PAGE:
Igor Antić – Corner Sofas
Igor Antić graduated painting at the Academy of Fine Arts in Novi Sad, then moved to Paris where he continued his education under Vladimir Velickovic at the École Nationale Supérieure des Beaux-Arts, an afterwards under Pontus Hulten at the Institut des Hautes Etudes en Arts Plastiques. The opinions of Daniel Buren, a pioneer of in situ installations, whom Antić also met in Paris, had a great influence on him.
Antić soon realises that artwork, once moved from the studio to some other place, loses its autonomy at that very moment. During one group exhibition setting, Antić’s artwork was put in a space near a heater and fire extinguisher; therefore Antić gets the idea to somehow incorporate those two “imposed” objects into the setting of his artwork as well. He concludes that, as a work of art affects the space in which it is located, space itself also “modifies” and “adapts” the artwork according to its characteristics, emphasising, mitigating or simply changing its original context.
In the early ’90s of the twentieth century, under the influence of Daniel Buren, Antić turns to the work in situ – the artworks created for a specific space. The term “in situ” refers to the location as well as the situation. With his in situ installation, Igor Antić highlights the space and situation problems, emphasising the context of the specific site and the particular situation in which the work is being executed, set and presented. For Igor Antić, a site is the starting point of everything – the idea, material, structure, form, setting and context depend on the artist’s experience with the site. The site itself, with all its physical characteristics, its purpose of existence and its particularities, becomes an integral part of the artistic installation. In his work, Igor Antić is experimenting with relations between site, its history, function and fate on the one hand and the artwork on the other. Antić says that it is never about the truth in his work, rather that he gives people a transformed, partial picture of what people call “the truth”.
Igor Antić quickly gets ideas – he connects facts in, perhaps, a paradoxical way which is interesting for him and therefore makes sense so that through the visual presentation he intensifies the problem to the limit. His works explore the different layers of context interpretation and provide new understanding of the place and situation where the artwork is placed.
Antić has under control all stages of his work, from its production to its exhibition which represents an integral part of the artwork. He creates works of art, but the artwork per se has never been his goal, but a trigger of an avalanche of questions regarding the terms of art conception and presentation. Antić overturns everything and puts everything under a question mark by creating, as he describes, “a tangle of contradictions.” According to him, “harmony and consensus do not bring anything creative, but tension and provocation can lead to the interesting results.” He insists on the fact that he is not engaged in political activism, but explores the art principles within the decadent world we live in.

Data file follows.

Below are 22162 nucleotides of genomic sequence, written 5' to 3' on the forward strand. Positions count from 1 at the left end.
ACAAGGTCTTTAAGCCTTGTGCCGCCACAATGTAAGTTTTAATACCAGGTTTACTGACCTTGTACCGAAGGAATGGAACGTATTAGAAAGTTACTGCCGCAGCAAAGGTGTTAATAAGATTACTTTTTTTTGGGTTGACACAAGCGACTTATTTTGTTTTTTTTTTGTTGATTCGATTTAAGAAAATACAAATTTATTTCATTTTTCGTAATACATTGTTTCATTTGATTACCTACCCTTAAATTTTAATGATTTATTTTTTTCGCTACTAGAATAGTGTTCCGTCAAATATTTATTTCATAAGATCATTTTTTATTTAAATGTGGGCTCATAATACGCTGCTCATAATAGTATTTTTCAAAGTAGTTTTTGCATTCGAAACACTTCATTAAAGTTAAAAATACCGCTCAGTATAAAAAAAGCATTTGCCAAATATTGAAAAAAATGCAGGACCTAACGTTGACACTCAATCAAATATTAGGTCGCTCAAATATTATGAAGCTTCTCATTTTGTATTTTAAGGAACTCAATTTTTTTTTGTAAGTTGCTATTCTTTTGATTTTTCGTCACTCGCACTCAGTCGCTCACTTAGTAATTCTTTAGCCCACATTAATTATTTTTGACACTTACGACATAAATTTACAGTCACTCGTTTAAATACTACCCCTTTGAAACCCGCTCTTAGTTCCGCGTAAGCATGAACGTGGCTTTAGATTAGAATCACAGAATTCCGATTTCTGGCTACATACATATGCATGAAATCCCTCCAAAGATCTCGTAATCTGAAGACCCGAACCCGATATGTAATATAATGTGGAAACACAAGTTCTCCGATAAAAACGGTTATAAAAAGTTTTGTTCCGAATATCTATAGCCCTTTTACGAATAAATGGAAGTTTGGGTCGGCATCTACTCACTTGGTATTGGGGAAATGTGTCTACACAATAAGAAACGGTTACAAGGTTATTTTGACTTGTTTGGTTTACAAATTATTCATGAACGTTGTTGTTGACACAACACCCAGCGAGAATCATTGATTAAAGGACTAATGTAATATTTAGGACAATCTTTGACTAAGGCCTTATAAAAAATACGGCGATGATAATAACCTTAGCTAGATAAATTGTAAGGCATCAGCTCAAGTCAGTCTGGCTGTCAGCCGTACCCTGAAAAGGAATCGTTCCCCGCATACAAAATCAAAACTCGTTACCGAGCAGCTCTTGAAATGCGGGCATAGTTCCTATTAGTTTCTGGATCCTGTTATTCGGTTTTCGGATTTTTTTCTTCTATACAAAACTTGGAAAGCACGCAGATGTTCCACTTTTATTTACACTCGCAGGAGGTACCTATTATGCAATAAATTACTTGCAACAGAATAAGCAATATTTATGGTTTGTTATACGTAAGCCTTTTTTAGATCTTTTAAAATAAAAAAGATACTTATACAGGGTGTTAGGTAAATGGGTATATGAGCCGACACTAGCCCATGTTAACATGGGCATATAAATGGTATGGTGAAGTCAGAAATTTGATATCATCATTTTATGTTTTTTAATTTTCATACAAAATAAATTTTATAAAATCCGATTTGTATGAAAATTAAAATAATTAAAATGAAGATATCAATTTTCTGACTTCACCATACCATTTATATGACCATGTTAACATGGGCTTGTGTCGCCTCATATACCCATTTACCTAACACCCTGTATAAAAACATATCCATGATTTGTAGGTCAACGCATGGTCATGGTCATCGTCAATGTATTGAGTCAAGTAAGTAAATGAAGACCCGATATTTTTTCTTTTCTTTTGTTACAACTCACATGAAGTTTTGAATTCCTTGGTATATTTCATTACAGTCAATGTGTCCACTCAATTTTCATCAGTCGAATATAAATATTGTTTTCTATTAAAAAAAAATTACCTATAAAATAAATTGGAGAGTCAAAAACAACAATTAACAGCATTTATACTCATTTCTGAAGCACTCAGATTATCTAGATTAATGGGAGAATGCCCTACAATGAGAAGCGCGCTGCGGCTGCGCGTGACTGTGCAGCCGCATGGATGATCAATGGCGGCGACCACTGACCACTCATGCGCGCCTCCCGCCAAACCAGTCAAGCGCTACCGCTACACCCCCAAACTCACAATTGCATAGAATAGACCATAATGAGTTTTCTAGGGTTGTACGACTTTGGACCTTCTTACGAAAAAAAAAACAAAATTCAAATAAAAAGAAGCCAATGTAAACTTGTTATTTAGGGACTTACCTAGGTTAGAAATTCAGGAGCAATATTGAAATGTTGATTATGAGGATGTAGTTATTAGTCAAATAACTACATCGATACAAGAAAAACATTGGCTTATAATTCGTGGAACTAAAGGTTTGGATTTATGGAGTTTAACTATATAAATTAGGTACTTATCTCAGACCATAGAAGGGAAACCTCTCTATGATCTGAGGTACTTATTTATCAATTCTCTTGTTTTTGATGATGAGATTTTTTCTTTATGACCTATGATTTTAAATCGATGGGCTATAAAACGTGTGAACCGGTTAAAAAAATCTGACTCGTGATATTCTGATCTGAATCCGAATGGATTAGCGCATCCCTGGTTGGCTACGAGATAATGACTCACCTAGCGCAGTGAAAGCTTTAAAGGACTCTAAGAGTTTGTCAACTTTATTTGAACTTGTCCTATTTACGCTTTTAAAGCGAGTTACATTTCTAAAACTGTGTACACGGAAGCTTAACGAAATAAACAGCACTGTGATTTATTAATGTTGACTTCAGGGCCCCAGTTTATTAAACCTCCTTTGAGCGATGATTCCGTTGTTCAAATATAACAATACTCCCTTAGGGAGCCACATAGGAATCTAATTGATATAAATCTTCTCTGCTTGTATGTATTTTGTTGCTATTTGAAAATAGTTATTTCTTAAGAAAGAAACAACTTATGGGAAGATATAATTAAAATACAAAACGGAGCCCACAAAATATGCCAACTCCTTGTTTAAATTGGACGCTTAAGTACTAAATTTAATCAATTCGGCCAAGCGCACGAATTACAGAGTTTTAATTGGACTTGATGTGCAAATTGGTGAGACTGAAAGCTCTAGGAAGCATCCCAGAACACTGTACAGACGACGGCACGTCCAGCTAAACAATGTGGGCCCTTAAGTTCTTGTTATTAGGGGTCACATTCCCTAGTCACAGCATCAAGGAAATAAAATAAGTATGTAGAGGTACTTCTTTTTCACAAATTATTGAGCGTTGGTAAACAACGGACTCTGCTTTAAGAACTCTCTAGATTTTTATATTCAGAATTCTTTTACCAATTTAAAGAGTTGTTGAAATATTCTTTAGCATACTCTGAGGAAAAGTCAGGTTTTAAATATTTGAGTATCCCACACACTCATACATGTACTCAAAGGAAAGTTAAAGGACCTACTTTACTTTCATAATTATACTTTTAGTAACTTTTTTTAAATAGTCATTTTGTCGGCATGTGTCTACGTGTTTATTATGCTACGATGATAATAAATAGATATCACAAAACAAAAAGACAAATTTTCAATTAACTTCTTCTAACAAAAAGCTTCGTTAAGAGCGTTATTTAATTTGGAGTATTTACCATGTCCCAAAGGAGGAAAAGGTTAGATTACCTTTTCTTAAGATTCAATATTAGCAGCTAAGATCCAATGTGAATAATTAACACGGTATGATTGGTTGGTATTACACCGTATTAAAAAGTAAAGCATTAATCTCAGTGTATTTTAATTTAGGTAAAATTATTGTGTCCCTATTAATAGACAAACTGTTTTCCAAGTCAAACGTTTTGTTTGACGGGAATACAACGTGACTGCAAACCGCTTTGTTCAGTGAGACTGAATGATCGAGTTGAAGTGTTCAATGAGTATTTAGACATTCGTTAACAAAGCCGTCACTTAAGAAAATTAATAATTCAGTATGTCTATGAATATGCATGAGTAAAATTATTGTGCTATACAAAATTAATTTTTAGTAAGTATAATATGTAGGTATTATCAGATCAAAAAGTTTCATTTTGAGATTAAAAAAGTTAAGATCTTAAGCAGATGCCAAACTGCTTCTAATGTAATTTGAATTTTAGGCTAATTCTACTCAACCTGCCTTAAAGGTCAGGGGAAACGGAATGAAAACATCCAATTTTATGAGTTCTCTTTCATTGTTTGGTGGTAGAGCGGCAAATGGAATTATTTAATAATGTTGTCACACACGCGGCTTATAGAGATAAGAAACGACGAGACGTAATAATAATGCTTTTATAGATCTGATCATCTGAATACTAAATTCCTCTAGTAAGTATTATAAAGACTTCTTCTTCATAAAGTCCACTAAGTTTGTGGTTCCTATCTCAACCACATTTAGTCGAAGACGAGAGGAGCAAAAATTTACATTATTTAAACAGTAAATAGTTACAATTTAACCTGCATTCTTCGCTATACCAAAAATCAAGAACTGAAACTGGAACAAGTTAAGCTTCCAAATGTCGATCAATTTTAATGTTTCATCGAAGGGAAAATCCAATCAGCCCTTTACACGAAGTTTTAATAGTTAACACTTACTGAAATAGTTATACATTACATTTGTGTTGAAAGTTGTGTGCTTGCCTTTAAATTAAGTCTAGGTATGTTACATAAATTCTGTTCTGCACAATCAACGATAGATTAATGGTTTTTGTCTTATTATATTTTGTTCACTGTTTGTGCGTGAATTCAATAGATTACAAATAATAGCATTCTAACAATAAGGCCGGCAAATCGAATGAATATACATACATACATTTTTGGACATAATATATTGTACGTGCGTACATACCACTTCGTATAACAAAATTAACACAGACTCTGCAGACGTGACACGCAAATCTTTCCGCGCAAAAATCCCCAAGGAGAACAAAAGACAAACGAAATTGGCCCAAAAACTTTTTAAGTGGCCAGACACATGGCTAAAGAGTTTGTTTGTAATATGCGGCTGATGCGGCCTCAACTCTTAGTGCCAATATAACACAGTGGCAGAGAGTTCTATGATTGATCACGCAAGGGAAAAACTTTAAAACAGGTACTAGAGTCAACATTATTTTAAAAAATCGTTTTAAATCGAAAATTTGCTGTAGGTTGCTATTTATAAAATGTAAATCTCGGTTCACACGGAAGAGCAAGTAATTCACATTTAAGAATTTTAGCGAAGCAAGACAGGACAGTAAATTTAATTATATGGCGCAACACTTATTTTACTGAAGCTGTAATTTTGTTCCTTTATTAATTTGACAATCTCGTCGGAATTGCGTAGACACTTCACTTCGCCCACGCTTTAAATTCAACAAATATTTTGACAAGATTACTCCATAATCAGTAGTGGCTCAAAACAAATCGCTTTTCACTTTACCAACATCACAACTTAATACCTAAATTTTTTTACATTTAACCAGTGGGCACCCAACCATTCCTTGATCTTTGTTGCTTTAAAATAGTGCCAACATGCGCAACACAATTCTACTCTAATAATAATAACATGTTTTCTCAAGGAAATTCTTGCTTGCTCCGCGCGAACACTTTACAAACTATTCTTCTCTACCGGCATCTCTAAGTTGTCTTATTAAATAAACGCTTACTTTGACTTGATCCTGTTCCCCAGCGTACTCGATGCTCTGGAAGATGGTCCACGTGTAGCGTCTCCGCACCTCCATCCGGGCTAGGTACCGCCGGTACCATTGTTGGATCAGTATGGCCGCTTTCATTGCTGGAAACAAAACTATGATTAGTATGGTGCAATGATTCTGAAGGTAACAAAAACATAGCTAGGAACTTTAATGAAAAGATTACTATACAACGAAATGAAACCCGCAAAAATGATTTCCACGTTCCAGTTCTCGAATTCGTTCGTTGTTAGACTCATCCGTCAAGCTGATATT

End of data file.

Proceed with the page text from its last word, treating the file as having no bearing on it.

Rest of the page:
Igor Antić’s Corner Sofas point to the situation in which our culture and art are in for a long time and clarify the social, cultural and economic context in which art production occurs here and now, through a feedback, i.e. through the society’s perception of an artwork. The exhibition consists of thirteen artworks carried out in situ, in Lucida gallery, over the last fifteen days. The basic module of all the artworks is a wooden cube. Igor Antić begins his work on the project by entering the site. He works entirely devoted, being almost fanatically preoccupied with the very last detail, without any rest, focused and serious. He connects, glues, tights, fixes with duck tape wooden modules, like children’s building blocks, building the spatial structures which shape accentuate both the position of the corners within site and the void space between them. Through a dynamic contrast of full and empty, form and content concerning the relation within the artworks themselves, but also the relationship of the artwork and gallery space, Antić creates a tense play of surprisingly extensive areas of empty space and dynamic forms, in which the gaps are as important as occupied parts that define it. He prints letters in red using letter stamps, writing jokes on the selected segments of the artworks’ surface, and then varnishes sculptures, visually linking them with gallery parquet floor.